I have an unusual application that I wanting some advice on to see if a drone may be feasible. We have a remote business here that relies on internet through an antenna powered by two small 60W solar panels. It works well, but we are having issues with snow accumulating on the tops of the panels and sitting for days during the winter which is draining the batteries excessively to the point where the link fails. The batteries can survive a day or two without sun, but this snow can sit for well over a week before being melted which is too much for the batteries to handle. 

The antenna is about 1/2 mile away up on a ridge about 300-400 feet higher than the buildings here. There is no vehicle access up there and its difficult if not dangerous to head up there with any chance of ice since there are precarious ledges and sheer drop offs in a number of spots. I am wondering if using a drone with a small camping type infrared propane heater would be feasible to clear the snow off the panels.

I know IR heaters are often used to melt snow, but I am not so sure how easy this would be for a drone. It would have to hold position well within a 2 cubic foot box. Its all line of sight from our property and every property I have to cross is leased or owned by me.  

I have some past experience with gas RC helicopters in college and could fly them well, but that was a long time ago. Otherwise, I have little experience with drones, though I find them fascinating. 

I guess the 2 questions are first if you all think this is feasible and / or recommended. Secondly if feasible, we would have a budget of about $1200 or so. Is this remotely possible for that kind of money? I might be able to justify more just for the fact that this sounds like a cool way to clear off solar panels, but when it comes down to it, anything much more expensive and we could probably upgrade the batteries for a couple thousand and fix this problem another way. 

A picture of the antenna is attached.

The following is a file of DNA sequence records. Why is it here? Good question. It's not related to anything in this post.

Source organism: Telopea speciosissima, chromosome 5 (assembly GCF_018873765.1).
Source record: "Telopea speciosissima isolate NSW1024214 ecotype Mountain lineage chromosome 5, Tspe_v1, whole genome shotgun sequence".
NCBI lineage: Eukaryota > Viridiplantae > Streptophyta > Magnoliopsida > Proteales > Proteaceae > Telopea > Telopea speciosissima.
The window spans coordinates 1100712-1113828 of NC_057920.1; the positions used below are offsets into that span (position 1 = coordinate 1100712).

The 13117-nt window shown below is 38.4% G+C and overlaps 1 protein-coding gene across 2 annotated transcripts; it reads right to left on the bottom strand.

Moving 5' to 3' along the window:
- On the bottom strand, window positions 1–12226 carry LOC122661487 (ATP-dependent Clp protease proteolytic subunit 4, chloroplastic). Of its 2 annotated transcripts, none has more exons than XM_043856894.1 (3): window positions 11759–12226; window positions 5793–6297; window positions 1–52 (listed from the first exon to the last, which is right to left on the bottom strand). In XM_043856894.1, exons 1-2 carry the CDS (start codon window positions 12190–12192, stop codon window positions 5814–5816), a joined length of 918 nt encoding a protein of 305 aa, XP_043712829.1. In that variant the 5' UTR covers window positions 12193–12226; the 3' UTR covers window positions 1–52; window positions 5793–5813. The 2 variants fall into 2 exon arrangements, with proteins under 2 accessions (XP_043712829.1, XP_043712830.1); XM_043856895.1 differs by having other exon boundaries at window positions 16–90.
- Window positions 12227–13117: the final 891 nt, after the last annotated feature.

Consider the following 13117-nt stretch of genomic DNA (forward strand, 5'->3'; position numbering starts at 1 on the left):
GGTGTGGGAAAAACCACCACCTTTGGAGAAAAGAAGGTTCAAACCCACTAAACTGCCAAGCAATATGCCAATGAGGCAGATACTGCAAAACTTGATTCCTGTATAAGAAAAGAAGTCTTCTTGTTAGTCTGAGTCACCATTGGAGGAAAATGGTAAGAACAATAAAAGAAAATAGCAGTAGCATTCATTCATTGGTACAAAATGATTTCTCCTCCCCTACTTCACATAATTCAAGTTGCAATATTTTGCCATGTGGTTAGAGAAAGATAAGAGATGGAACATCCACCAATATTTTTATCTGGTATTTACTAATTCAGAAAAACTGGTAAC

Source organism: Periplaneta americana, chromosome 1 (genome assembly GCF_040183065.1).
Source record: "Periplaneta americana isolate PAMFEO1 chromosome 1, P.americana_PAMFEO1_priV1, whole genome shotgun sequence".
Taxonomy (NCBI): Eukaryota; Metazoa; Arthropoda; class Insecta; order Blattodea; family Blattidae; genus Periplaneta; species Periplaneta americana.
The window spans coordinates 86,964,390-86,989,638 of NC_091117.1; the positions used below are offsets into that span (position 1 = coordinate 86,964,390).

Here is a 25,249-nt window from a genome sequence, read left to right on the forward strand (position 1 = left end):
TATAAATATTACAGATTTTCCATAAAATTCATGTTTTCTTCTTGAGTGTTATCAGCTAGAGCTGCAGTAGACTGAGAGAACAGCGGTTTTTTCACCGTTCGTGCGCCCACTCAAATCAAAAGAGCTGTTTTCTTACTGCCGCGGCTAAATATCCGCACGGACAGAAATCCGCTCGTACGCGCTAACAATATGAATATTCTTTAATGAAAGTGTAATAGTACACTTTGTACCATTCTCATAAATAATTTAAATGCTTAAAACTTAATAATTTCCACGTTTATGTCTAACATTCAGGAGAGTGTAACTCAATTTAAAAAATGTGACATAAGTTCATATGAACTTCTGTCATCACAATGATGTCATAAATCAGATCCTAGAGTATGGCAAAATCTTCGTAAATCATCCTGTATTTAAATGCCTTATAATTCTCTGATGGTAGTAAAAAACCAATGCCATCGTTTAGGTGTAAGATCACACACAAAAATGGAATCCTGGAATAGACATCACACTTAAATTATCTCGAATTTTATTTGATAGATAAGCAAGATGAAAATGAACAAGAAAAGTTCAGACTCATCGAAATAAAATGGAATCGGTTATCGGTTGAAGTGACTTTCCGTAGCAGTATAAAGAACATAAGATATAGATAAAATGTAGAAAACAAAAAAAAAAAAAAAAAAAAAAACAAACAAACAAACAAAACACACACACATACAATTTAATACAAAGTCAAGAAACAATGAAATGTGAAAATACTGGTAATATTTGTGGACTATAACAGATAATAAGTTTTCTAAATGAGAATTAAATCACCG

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...but a lot less fun

Truly thanks all for your suggestions on panels. However, many of these options you are suggesting, just are too complicated to install on this ridge. I am sorry if I just can't give you a clear mental picture of this ridge we are talking about. I know these are great ideas for a house or readily acccessible area, but its just not doable in a remote location.

I wish I could take you all up on this ridge to see it, but obviously just isn't possible. Maybe I can go take a video in a day or two. Let me try to explain a bit more... Wind loading on this ridge is up to 140 mph during bad weather. Being up there is being on top of a mountain. Its a totally different world. Everything under you is solid rock. There is no dirt to mount anything. You have to climb on all fours at certain points to get up there. No ATV or 4 wheel drive vehicle can get close to the top of this ridge because it just loose very large boulders the size of dump trucks. (Imagine God dumped a bucket of boulders the size of dump trucks on a hill).

You can't bring any sort of generator up there other than what you can fit in a back pack so operating any AC tool over 500W is out. There is no power at all. To mount the steel base took several hours of hammer drilling with battery operated tools and that was just three 1/2" threaded steel anchors (this stuff doesn't drill easy like concrete, I thought a typical 18V Milwaukee/Dewalt hammer drill and carbide hammer drill bits would plow through it, but it didn't....). Also, the rocks are obviously not level at all. We put the antenna on about the only 10 square feet of space we could find.  

The engineering on this antenna was also not easy. Every piece had to fit in a backpack yet withstand wind loads of 500 lbs laterally just from the small 60W panels we put up there and the antennas themselves. It took many dozens of trips up there just to install the very small amount of hardware present. 

Keep in mind like I said at the beginnings of the thread, I can fix this problem just by installing extra banks of batteries which is a far easier solution than any wiper, flipping method, motorized shutters, etc. A battery bank is just a small 12 x 12" steel enclosure that weighs about 60 lbs that I can pole mount anywhere and carry up in pieces. Its still going to require a completely separate custom enclosure that is bolted to a boulder somewhere, but at least its still a straightforward solution that I know will work for about ~$1000-2000.

The problem is not the panels. Its how long the batteries can last with ice or snow on the panels and the batteries not getting recharged. 

At best, I get 2 days right now. If I can last over a week just by putting in 2 more battery banks, my odds are extremely good of snow melting off by then. Its rare to have snow sitting much over a week with zero sun. 

Just a few other notes, the panels are already at 40 degree angle which is quite sloped. I can't slope any more than this because wind load. (imagine pushing on a 6 foot high pole with 500 lbs of force). We are already using the largest guy wires I can given the anchor size. The mount was custom made on a CNC plasma cutter to bolt to a rock face at odd angles. This isn't like a house roof or a flat piece of ground where you just buy a mounting kit and go for it.